Since reading Paulo Coehlo’s The Alchemist–an inspiration for my move abroad– I’ve wanted to see Andalusia–the land of the book’s hero. I always understood why Santiago wanted to see the pyramids. But after seeing the shepherd’s home with Ale and Moni (who live in Vigo, Spain and met me in Tarifa), I marvel that he ever left.
I’ve loved singing in the car with the windows down since I was a kid. We sang with our taxi driver–a warm southerner full of fun and music–who even played one song dedicated to me, a fellow Southerner. So if you are in Tarifa and need a ride to Bolonia Beach, Taxi 21, at the Tarifa Bus Station or 695 080 841 is the way to go. The fee is 25 Euro. Later in the season, a public bus will also be an option, but bet it won’t be as much fun as we had.
I had a spring fling. I fell in love. With Andalusia.
Exhausted, I’d returned to Marrakech the day before from a 12-day, 7-city European tour/ Model United Nations conference with teens. Needing a vacation from that “vacation,” in less than 24 hours I’d washed clothes, repacked, and flew Ryan Air to Spain. In an hour, I was in Seville.
I wanted to relax in the sun after the snow in Russia. I needed time alone, then time with friends, Monica, who had suggested the southernmost tip of her country, and her husband, Ale. I needed to write, drink sangria, eat grilled meat, and wear summer clothes without harassment. I needed to be in a country that celebrates Easter. I needed to feel free again.
Though the distance between Southern Spain and Morocco is merely 35 kilometers and the two cultures share Moorish roots, in many ways they are worlds apart. Those wanting to experience both can fly from Marrakesh to Seville, then take the bus or rent a car to Tarifa. (Details found here.) Or from Marrakech, they can take the train or car, then ferry across. Likewise, some travel from Tarifa to Tangier by ferry for day trips or extended stays. And for those wanting to experience a third culture, they can hop a bus or taxi to British territory, Gibraltar, just 45 kilometers down the beach from Tarifa. The bus ride from Seville began at 8 PM—just in time for creamsicle sunsets and Irish green fields and olive groves.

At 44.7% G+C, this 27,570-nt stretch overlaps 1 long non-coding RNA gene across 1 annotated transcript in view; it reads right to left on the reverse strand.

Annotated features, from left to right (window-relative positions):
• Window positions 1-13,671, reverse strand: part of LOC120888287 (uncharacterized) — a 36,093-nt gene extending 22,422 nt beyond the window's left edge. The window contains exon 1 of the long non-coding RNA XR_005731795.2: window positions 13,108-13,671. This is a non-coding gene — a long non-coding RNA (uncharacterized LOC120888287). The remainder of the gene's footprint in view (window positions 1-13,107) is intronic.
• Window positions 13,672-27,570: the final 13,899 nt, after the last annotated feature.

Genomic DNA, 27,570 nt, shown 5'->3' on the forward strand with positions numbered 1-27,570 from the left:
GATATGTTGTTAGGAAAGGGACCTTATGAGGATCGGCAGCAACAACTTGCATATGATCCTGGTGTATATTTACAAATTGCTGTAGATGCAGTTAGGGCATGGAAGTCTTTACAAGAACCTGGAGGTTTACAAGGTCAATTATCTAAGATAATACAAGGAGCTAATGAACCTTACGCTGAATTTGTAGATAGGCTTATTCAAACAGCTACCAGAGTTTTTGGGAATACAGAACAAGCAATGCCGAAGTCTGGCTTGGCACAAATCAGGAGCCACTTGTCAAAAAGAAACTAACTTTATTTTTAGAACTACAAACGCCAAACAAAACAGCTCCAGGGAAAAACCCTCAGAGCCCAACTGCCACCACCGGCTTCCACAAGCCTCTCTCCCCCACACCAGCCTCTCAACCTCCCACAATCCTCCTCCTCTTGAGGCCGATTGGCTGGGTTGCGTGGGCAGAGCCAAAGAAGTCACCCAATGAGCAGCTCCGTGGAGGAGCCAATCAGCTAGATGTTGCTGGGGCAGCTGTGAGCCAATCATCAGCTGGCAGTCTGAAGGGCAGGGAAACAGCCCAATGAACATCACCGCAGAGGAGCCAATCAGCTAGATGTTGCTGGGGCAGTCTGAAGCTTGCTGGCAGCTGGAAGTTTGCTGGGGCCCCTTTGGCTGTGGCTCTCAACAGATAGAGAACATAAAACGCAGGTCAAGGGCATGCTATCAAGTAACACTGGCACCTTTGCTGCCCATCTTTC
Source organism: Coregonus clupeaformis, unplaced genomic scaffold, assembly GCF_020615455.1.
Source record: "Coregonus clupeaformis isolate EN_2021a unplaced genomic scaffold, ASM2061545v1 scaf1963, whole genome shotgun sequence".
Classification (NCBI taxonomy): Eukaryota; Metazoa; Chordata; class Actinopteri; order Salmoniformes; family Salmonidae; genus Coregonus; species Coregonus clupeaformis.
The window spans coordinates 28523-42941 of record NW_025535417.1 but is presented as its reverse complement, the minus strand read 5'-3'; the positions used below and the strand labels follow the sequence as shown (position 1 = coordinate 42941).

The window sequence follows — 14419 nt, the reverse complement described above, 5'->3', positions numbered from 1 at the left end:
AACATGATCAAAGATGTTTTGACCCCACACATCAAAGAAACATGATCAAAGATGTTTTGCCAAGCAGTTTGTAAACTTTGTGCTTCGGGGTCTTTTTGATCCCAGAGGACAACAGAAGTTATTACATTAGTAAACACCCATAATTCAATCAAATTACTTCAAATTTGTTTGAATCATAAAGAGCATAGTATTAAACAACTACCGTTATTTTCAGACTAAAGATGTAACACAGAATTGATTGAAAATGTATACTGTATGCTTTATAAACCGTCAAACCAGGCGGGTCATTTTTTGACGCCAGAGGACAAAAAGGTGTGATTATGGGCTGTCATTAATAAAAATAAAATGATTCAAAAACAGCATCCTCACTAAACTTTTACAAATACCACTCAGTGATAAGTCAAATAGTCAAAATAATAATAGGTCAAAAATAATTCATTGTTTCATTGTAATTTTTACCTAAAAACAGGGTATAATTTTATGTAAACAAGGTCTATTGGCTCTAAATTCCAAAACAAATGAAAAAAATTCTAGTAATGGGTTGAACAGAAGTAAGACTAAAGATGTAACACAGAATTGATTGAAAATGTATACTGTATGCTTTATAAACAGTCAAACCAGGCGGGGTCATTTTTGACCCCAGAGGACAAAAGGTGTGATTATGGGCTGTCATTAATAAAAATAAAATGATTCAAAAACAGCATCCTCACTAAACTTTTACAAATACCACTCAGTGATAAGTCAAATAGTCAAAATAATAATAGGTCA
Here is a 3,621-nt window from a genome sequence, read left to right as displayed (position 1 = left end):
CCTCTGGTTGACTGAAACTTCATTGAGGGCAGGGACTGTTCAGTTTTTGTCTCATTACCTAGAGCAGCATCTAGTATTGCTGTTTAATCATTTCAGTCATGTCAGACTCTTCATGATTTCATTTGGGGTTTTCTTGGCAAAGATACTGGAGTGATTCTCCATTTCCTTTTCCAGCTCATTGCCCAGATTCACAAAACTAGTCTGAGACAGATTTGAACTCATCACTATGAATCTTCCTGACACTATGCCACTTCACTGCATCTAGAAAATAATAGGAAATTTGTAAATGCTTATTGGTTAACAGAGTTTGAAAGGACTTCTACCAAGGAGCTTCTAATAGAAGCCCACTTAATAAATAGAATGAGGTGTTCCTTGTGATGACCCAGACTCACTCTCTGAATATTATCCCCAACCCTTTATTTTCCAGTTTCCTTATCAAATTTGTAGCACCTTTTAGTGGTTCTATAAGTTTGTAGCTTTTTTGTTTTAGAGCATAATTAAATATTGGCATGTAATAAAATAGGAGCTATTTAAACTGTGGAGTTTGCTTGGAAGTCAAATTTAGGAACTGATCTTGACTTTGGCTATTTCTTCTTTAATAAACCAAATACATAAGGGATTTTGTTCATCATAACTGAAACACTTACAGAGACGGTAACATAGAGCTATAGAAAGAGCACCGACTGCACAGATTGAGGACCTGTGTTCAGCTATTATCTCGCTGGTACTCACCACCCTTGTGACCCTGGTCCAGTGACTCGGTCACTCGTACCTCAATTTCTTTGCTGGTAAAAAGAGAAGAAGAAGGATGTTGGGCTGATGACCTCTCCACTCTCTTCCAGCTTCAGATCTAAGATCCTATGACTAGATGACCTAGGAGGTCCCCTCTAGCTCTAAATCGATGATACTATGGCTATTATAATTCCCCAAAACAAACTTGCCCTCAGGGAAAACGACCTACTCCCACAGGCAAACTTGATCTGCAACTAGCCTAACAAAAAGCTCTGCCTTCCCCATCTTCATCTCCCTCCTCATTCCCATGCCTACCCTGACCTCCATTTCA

I arrived at the bus station from Seville near midnight and was so happy to see, as promised, Juan Jose there to drive me to the condo I’d booked. He not only showed me how the kitchen appliances worked, but the pantry and fridge which he’d stocked with coffee, bread, butter, milk, and local olive oil. He showed me the lights of Tangier from the balcony. From The Beatles to the Beat Poets, the likes of The Rolling Stones, Tennessee Williams, William Burroughs, Jack Kerouac and Allen Ginsberg sought the city’s inspiration. But this trip, I needed distance. I was grateful to be on Spanish soil again—not only because I’d been to Barcelona, but because the country is what a friend calls “the Mothership of Hispanic culture “ which I love and feels even more like home. I fell into bed and slept deeply.
Refreshed, I wrote again while drinking coffee before green grass, sand, and sea. Though I didn’t see whales common to the area April-October, I felt another force of nature creating waves. Here winds created from air pressure where the Mediterranean meets the Atlantic range from 45-80 kilometers per hour, making this coast a kite-surfer’s paradise. (The next night I’d be blown so hard walking back to the condo from the Old Town that a new earring I bought that first afternoon would be swept from my ear and lost.)
This is the land of Don Quixote. It was too windy to ride one of the gorgeous Andalusian horses on the beach as I’d hoped, so I wandered into the Old Town, named from the Moorish invader, Tarif Ibn Malik, in the first century. Castillo de Guzman was a walled fortress where long after African rule, the Spanish and British together defended the tower from Napoleon.
My first lunch was at Bar El Frances suggested by Juan Jose as well as Restaurante el Caseron.
Cafe Babel became my wifi/sangria spot, and the next day where I had a Texas-sized plate of local beef. (Everyone in Morocco thinks my accent is Texan, so it seemed fitting.)